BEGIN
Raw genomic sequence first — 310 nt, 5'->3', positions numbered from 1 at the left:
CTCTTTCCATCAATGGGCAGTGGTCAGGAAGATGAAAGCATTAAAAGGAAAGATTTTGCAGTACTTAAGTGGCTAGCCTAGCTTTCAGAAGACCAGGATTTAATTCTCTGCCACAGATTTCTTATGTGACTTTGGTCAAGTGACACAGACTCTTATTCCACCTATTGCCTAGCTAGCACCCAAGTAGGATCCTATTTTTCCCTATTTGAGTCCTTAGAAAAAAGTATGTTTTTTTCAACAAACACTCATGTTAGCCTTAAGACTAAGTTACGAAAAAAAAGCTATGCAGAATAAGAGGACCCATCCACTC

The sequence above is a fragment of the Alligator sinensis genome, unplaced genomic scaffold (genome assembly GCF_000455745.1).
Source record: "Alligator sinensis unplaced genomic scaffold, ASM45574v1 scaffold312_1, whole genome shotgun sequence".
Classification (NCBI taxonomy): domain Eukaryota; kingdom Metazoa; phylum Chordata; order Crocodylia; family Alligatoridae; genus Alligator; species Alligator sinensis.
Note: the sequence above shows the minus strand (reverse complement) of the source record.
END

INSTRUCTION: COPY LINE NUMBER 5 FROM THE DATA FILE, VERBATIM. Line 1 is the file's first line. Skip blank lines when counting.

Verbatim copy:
Classification (NCBI taxonomy): domain Eukaryota; kingdom Metazoa; phylum Chordata; order Crocodylia; family Alligatoridae; genus Alligator; species Alligator sinensis.